picture symbolizes the pluralism in the democratic Jewish State of Israel that represents what humanistic Jews consider to
be a very challenging, but magnificent goal of the state of Israel.
We are looking at the East gate in the Christian quarter of Jerusalem's
old city and see the line of hovels with the common orange roof. On their clotheslines, one has a Palestinian flag attached,
another neighbor flies the Israeli flag.
Above these homes, we see an amazing view of the Mount of Olives (Mount
Olive). There are the remains of the 13th century mosaic fronted synagogue (2/3s up left of center), the Byzantine convent
(tower at left on top of mountain), the center mosque that was built after razing the Christian church at the point where
Jesus, ostensibly, delivered his Sermon on the Mount and the multi-leveled rock strewn cemetery where so many of the patriarchs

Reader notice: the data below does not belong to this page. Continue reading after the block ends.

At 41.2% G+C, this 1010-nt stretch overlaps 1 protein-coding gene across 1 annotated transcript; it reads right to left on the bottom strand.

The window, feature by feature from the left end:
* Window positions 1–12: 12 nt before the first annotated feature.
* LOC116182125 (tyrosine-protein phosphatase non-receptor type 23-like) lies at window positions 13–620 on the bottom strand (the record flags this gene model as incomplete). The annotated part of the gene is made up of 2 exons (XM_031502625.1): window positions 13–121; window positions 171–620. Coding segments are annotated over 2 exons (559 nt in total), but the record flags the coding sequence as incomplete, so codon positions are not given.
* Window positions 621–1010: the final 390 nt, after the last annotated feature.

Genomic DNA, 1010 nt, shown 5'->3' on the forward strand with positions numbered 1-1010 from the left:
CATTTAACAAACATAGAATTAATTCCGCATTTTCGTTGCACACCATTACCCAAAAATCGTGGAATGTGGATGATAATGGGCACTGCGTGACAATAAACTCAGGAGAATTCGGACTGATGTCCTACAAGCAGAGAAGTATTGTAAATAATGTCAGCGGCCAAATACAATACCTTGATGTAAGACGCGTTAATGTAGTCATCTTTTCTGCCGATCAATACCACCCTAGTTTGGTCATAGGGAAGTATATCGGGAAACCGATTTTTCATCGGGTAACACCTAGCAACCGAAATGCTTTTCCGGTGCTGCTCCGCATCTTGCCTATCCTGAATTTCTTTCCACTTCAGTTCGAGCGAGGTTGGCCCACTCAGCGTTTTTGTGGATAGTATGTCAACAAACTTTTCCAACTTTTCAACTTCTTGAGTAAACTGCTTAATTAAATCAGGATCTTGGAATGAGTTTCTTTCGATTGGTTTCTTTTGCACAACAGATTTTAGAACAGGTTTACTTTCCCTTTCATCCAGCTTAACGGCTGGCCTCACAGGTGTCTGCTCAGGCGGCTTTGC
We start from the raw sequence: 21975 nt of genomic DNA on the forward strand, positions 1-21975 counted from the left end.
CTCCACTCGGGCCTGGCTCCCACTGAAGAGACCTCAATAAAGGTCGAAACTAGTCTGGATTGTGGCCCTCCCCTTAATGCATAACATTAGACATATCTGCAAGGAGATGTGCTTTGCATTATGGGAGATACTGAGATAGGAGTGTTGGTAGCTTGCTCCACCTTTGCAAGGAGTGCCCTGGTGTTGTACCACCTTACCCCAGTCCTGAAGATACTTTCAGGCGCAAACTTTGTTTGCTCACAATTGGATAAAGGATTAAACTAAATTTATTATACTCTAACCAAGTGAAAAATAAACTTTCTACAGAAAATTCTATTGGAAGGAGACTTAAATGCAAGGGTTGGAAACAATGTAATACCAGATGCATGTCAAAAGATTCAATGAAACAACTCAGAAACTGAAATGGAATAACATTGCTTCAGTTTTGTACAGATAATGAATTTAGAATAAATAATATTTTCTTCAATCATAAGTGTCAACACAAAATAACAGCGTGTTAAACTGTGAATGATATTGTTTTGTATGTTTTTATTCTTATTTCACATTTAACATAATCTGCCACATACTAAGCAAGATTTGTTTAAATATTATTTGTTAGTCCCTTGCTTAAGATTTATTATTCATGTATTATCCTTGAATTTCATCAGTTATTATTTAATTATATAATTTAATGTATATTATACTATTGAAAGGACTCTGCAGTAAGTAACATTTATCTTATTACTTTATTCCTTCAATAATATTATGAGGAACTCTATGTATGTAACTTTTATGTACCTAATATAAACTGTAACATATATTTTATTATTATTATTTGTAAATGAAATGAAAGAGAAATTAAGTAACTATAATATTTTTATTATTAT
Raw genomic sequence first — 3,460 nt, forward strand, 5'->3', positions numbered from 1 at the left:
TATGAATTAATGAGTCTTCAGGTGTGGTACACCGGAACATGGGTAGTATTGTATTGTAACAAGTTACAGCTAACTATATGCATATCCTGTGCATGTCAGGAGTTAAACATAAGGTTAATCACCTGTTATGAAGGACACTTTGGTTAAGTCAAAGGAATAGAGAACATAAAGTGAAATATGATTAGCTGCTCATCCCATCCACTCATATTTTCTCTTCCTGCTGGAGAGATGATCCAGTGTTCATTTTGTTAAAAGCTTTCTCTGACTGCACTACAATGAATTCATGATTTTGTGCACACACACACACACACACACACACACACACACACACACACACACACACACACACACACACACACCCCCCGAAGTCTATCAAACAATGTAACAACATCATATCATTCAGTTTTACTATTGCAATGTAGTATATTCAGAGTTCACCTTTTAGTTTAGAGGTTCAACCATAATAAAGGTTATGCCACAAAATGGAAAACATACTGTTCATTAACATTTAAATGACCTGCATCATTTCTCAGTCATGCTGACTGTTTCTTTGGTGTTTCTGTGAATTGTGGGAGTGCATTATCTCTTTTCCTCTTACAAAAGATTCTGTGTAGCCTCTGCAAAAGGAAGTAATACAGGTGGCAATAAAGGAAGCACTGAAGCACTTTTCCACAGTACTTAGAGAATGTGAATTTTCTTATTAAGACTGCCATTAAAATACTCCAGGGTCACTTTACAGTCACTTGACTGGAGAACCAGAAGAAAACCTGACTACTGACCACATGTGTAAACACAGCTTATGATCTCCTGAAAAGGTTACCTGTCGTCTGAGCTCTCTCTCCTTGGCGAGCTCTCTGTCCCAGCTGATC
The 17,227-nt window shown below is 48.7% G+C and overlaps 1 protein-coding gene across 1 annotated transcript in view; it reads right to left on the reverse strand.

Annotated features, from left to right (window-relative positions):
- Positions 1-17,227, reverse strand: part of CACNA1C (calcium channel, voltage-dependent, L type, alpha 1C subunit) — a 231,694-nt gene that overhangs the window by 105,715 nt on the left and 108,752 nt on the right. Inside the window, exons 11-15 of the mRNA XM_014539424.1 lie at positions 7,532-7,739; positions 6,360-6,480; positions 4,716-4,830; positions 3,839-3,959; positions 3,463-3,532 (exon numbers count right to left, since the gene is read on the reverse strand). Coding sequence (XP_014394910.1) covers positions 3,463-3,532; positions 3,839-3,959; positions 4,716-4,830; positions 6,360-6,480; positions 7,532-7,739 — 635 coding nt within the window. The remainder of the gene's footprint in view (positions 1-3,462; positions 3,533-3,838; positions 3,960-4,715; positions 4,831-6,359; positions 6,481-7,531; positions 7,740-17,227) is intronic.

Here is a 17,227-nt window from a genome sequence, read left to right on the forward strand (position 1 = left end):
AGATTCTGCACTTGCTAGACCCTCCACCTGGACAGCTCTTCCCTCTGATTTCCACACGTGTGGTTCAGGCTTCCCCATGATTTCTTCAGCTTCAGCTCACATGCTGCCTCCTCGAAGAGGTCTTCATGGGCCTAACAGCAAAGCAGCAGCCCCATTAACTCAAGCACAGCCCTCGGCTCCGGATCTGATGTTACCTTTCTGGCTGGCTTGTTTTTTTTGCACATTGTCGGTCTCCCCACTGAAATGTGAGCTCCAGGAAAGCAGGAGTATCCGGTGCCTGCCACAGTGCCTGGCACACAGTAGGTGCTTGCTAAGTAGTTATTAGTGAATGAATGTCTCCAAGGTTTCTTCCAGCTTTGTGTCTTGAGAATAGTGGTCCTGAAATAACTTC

are said to be buried along with others of our forefathers.
This image captures the spirit of humanism in its quest
to form pluralistic societies out of divergent cultures. This shows the true spirit of Tikkun Olam; building a world for
Rosenblum first came upon this scene during a pluralistic mission for MetroWest, his local UJC Federation. There he met the
Israeli artist, Robert Rosenberg, who had made Aliyah about ten years earlier from Kazakhstan. His works appear in galleries
and museums all over the world. Marvin attempted to describe the scene he wanted to memorialize. Robert said, "I know
exactly what you are talking about." Marvin commissioned the painting, which now hangs in his home, about 4' X 30",
a daily reminder of a personal pursuit.